Teammates embrace Howard’s 30-point performances


Photo by Jordan Johnson

As Sacar Anim took questions following Marquette’s BIG EAST Tournament win over St. John’s March 14, the striking majority of the questions were not about his 13-point performance or his efficient 5-for-10 shooting.

They were about the guy a couple paces to the right of him in the New York Knicks’ locker room at Madison Square Garden: Markus Howard.

Anim said he doesn’t mind getting the questions about Howard.

“That’s my guy. That’s my guy, so anything for him,” Anim said

It became a trend for the Golden Eagles this season. Howard had 10 30-plus point performances in 2018-’19 and scored at least 20 points in 23 of MU’s 34 games.

“I’ve seen it so many times,” Anim said. “I’m almost getting used to it. … This is Markus Howard every day.”

Teammates can sense when he’s having one of those 30-point nights. Junior forward Sam Hauser described it as a certain look in Howard’s eye that gives it away. As long as it results in wins, his teammates don’t mind him taking a lot of the shots.

“When he’s got that look, … you kind of just have to let him do his thing,” Sam Hauser said. “He’s capable of doing that stuff on a daily basis.”

“Maybe a shot he’ll make, an extra pass (would have a teammate) open, but then he starts to get it going,” freshman forward Joey Hauser said. “Then you’re like, ‘Just keep going, man. Do your thing. … If you’re making your shots, we’re 100 percent alright with it.”

Part of the reason for the teammates’ openness to Howard taking over games might be Howard’s teammate-driven mentality.

“If I’m in the zone, I want to try to create for my teammates,” Howard said. “When I get kind of into a rhythm, I want to be sure that I’m not just handling the ball most of the time. I want to be sure that my teammates are feeling like they need to attack as well.”

Sam Hauser said Howard’s scoring helped everyone else on the court. Sam Hauser has more space on the perimeter, Anim has more room to drive and the rest of the team gets catch-and-shoot opportunities.

“He creates a lot when he gets going,” Sam Hauser said. “All the attention gets on him, and he knows when to kick and when to pass.”

Creighton head coach Greg McDermott described Howard’s deep 3-pointers as “circus shots” earlier in the season, since he was hitting low-percentage shots at such a high rate.

One of those circus shots came against Butler Jan. 30. Howard used his well-documented stepback to get about 6 feet of space from Butler defender Nate Fowler and sank a 3-pointer to give MU a 20-point lead in a move straight out of a video game. It left Butler head coach LaVall Jordan in awe.

“Which (stepback three)?” Jordan joked on the following BIG EAST conference call. “He’s had a couple of those.”

“(The shot over Fowler) was impressive,” Jordan said. “I think equally or more impressive were some of the shots he hit over our guards. They were draped all over him.”

Some coaches have lost sleep preparing for Howard.

“Watching tape on him, I was having nightmares,” Southern University head coach Sean Woods said in December. “A lot of coaches in the country are going to have nightmares about him.”

“He’s got the ability to make difficult shots. … He hit floaters from all over the court, and most of those were guarded,” Jordan said. “You’re assuming he’s not going to continue to make those, but against us, he did.”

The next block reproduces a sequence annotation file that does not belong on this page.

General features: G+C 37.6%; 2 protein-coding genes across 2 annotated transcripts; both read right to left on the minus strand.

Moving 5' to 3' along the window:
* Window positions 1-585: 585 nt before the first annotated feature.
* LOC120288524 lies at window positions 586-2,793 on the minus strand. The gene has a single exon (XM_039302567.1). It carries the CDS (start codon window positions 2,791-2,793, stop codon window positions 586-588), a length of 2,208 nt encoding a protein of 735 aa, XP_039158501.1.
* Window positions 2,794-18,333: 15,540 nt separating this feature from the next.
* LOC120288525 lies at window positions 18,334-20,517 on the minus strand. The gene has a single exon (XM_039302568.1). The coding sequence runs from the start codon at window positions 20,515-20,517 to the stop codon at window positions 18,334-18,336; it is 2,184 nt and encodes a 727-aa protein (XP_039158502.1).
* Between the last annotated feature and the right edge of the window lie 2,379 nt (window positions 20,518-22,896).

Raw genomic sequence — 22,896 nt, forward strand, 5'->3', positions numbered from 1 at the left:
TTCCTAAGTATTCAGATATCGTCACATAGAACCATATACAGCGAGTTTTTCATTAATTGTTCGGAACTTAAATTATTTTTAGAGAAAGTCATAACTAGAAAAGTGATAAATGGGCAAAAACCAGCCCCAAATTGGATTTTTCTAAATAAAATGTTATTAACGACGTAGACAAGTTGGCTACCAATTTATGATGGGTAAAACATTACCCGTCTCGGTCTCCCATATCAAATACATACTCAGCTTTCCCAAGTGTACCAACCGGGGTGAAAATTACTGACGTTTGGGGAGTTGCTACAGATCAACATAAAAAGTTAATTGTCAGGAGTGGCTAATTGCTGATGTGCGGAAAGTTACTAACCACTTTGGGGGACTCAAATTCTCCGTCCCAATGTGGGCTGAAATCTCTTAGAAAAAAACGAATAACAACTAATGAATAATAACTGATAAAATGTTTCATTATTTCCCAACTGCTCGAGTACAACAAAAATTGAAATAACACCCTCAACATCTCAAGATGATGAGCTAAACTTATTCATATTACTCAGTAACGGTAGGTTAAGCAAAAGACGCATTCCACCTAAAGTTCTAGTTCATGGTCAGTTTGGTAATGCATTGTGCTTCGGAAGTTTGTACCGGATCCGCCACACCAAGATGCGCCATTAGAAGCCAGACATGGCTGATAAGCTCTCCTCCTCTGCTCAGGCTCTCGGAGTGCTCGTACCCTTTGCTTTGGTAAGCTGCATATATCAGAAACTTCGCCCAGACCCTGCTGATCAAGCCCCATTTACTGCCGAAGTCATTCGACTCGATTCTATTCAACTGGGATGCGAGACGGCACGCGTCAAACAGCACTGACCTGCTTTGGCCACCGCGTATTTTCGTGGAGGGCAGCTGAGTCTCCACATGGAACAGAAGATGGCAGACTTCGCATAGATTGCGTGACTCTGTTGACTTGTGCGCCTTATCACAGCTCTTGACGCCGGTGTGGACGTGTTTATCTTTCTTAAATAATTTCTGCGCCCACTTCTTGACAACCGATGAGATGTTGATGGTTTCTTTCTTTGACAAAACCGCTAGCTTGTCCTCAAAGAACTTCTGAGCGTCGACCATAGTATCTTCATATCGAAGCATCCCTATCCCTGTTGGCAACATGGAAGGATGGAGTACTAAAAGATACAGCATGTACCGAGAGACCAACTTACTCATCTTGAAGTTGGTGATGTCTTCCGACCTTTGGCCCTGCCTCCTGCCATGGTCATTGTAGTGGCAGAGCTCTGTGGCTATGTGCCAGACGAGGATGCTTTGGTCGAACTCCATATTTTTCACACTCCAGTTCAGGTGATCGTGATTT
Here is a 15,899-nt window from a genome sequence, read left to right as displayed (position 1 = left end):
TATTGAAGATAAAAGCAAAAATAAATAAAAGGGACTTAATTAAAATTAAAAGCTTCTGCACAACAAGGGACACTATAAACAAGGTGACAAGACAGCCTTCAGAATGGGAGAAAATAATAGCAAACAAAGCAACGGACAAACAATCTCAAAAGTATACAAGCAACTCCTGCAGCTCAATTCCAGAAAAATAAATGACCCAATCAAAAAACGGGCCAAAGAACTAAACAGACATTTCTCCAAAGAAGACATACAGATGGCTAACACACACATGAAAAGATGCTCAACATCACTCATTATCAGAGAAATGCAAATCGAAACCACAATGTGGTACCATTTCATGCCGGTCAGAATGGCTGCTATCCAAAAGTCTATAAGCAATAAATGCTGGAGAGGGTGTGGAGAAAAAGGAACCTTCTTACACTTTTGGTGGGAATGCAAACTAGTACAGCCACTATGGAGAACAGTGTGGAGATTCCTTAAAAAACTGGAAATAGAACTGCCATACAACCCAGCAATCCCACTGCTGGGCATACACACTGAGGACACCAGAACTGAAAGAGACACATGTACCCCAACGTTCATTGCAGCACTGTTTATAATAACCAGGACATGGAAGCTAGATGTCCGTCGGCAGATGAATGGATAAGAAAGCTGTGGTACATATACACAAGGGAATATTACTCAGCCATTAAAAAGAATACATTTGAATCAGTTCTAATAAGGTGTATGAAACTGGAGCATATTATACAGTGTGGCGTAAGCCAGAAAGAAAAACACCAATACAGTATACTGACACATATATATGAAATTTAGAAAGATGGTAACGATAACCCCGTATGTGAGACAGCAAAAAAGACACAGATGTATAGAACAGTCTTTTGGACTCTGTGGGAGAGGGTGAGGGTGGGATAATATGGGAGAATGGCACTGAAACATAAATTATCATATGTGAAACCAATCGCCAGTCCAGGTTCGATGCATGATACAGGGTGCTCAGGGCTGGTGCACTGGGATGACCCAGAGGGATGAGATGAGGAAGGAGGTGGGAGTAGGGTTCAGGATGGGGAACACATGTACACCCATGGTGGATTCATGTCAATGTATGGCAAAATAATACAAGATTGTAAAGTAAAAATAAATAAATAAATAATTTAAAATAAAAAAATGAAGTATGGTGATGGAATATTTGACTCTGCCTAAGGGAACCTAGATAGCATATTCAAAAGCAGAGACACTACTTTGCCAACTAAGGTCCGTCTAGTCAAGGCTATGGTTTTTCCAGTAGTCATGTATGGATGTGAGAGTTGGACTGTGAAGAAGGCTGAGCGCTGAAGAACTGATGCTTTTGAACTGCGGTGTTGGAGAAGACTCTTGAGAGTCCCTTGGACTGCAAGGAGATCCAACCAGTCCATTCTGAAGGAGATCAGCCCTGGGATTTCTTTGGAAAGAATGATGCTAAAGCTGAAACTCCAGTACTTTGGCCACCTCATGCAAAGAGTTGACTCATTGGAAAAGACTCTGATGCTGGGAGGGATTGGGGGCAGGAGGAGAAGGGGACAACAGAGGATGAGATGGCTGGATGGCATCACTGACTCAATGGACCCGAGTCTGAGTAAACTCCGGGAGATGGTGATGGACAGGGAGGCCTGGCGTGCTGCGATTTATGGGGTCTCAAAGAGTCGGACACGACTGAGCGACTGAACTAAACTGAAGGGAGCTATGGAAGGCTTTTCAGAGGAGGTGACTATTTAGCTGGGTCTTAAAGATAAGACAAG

Jordan said Howard has been a talented scorer in past seasons, but this year, he has expanded his skill set.

“The difference I’ve seen is he’s imposing his will on games,” Jordan said. “That’s different than just scoring points.”

That was on display Jan. 30. It was a four-point game, but then Howard scored 15 points in a six-minute period to build a comfortable lead against the Bulldogs.

Howard described it as following his instinct. 

“When you’re feeling like that, you’re definitely going off of your instincts,” Howard said. “Whatever the game presents itself.”

The story of Howard’s prolific scoring doesn’t necessarily have a happy ending, though. Toward the end of the season, Howard struggled to set up his teammates in the same way he did earlier in the year.

Howard recorded 33 turnovers compared to only 25 assists in the last seven games of the season. He also shot 24 percent from the field in his last two games. In the process, MU lost six of its last seven games to go from No. 10 in the Associated Press Poll to losing in the first round of March Madness.

Murray State picked up on the trend, pressuring Howard into either a tough shot or a sloppy pass en route to a 19-point blowout in the NCAA Tournament.

Shaq Buchanan was one of the players tasked with stopping Howard in the first round of the NCAA Tournament on March 24 in Hartford, Connecticut.

“Make him work for every bucket,” Buchanan said. “(Other teams) let him get too comfortable.”

Buchanan said Marquette’s reliance on Howard to create all of its offense helped in stopping the 5-foot-11 guard.

Buchanan’s strategy worked incredibly well, allowing a team with fewer household names to limit the Golden Eagles to 32-percent shooting and force one of the country’s top point guards to work for his shots.

In a much smaller locker room than at Madison Square Garden, Buchanan had something to brag about with national reporters lurking.

“Twenty-six points on 27 shot attempts, I did my job,” Buchanan said.